I began refining our wireframes into high fidelity concepts and prototyping user flows. The objective was to give the app a more modern, easier to use interface and implement our new branding, while maintaining some of the existing engagement cues central to our user engagement model. I also explored how micro-interaction driven animations could provide users with positive feedback and keep them engaged.


03 Design


The browse feed is the core experience of most dating apps. FirstMet’s existing browse was adapted from desktop, and optimized for early, antiquated mobile devices. The pictures were tiny, and pushed to the side by giant skeuomorphic buttons. Pictures are one of the most important parts of a dating profile and our user testing indicated users wanted bigger pictures. I focused on bringing profile pictures to the forefront, modernizing the UI, and better utilizing the available screen real-estate.

Since dating apps are a form of tailored social network, we thought it might be interesting to introduce a scrolling feed. Instead of viewing profiles one-by-one, a user could scroll and take actions on several profiles at once. We A/B tested this concept along side a traditional one-by-one view and the current control.


03 Design


Dating profiles, though often sparse, can potentially contain a lot of content. Our app was facebook connected so it could potentially pull in things like your favorite movies, tv shows, and more. I had to account for profiles being empty, and profiles loaded with content. I focused on cleaning up the informational hierarchy, while also introducing larger images like in browse.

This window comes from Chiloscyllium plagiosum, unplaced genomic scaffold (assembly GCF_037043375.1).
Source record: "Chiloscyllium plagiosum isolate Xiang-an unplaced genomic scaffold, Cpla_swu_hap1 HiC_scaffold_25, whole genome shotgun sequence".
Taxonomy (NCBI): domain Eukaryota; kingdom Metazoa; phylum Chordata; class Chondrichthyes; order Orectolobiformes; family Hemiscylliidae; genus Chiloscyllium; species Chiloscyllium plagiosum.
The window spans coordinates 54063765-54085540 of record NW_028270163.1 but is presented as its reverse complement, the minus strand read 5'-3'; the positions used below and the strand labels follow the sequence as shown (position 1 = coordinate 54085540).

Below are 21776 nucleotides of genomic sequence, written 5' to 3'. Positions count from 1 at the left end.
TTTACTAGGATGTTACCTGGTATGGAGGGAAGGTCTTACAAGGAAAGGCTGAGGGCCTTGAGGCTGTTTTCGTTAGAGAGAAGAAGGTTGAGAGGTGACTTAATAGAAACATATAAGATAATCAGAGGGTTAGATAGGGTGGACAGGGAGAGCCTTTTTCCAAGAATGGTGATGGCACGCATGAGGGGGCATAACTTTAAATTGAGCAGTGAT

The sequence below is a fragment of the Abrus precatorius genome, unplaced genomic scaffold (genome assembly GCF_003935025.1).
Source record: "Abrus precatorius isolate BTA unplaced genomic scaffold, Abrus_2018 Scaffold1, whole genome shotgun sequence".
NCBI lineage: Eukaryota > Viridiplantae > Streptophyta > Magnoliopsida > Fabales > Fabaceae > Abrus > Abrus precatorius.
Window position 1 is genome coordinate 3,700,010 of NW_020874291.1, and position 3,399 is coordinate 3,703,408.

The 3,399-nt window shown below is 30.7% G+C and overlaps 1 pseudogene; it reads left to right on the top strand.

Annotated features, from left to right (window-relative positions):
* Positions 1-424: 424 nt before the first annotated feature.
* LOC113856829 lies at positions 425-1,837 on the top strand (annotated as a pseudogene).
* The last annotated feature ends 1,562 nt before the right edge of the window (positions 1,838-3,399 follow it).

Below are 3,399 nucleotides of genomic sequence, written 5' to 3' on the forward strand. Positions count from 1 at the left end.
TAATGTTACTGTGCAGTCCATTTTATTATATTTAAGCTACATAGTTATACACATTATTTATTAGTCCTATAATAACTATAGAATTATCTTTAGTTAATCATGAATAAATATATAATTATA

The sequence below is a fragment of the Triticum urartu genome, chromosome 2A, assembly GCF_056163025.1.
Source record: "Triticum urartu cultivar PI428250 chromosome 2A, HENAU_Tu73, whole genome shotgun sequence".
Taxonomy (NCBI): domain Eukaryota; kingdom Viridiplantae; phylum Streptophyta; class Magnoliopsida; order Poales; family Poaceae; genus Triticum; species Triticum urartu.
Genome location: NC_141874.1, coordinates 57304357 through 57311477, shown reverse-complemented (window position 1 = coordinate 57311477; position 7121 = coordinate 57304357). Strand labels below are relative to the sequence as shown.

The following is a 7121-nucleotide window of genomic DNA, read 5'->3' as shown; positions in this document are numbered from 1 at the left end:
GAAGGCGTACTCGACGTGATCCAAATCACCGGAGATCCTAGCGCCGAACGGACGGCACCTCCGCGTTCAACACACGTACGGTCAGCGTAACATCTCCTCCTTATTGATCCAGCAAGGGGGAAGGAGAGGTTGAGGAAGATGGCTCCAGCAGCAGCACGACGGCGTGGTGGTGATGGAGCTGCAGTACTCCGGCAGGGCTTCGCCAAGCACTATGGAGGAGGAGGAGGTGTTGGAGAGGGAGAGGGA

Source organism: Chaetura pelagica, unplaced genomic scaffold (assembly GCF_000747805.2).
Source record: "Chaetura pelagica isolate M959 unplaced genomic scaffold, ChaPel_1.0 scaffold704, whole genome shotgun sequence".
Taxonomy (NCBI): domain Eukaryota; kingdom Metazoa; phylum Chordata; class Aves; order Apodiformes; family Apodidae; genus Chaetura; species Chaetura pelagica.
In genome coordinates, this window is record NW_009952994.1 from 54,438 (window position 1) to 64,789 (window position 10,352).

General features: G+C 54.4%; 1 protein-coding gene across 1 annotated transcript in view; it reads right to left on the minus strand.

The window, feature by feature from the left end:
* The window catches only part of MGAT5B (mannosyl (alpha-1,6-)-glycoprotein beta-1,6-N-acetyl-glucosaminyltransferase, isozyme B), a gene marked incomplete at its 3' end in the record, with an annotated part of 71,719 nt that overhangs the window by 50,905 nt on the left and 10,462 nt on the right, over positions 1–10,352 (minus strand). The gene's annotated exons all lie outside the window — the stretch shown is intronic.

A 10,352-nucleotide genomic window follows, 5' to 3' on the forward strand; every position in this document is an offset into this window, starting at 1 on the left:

03 Design

It's a match!

The “match celebration” is one of the biggest drivers of engagement in the app. I tried to elevate the serotonin-inducing experience by introducing playful animation, and bringing a friendlier tone with a brighter cleaner design


04 Build/Test/Review

Testing 1,2,3...

Scoping & Dev Handoff

After finalizing designs and creating prototypes I then prepared spec documents, icon fonts, packaged everything up, and worked with the product manager to scope and schedule the features for development.

A/B Testing

The Scientific Method and feature testing were at the core of everything we did at FirstMet. Every change to the app was based on developing a hypothesis, testing it, and analysing the results. The new experience was launched as a split A/B/C test. The A group saw the new experience with a scrolling feed. The B group saw an updated one-by-one experience, and C was our control group.


Every week, I would run queries and analyze analytics and engagement data with the Product Manager. We would then meet with the dev team for a CIO review.

What is CIO? It stands for Celebrate, Iterate, Obliterate. During this time we would go over the results of our ongoing tests, and if they had reached statistical significance decide next steps. Features that hit their mark would be celebrated. Those that showed promise, but didn’t quite hit KPI’s would be iterated upon. Finally, if a feature just wasn’t performing we would cut bait and obliterate it.


04 Build/Test/Review

So, what does it all mean!?

After reviewing the data we found that the B group, who had the new experience but saw a one-by-one feed, outperformed control. This group saw a 20% increase in engagement, and sent 10% more messages. The A group also showed promise, but users tended to just scroll past profiles they didn’t like instead of skipping them. This means those users would show up in their feed again later. A next step would be to iterate on this experience taking those learnings into consideration.

Ultimately, the project was dropped when the company sold FirstMe. Yet, it was still a valuable crash course in overhauling an existing application, exploring new interaction mechanisms and micro-interactions, and optimization of the user’s experience through feature testing and data analytics.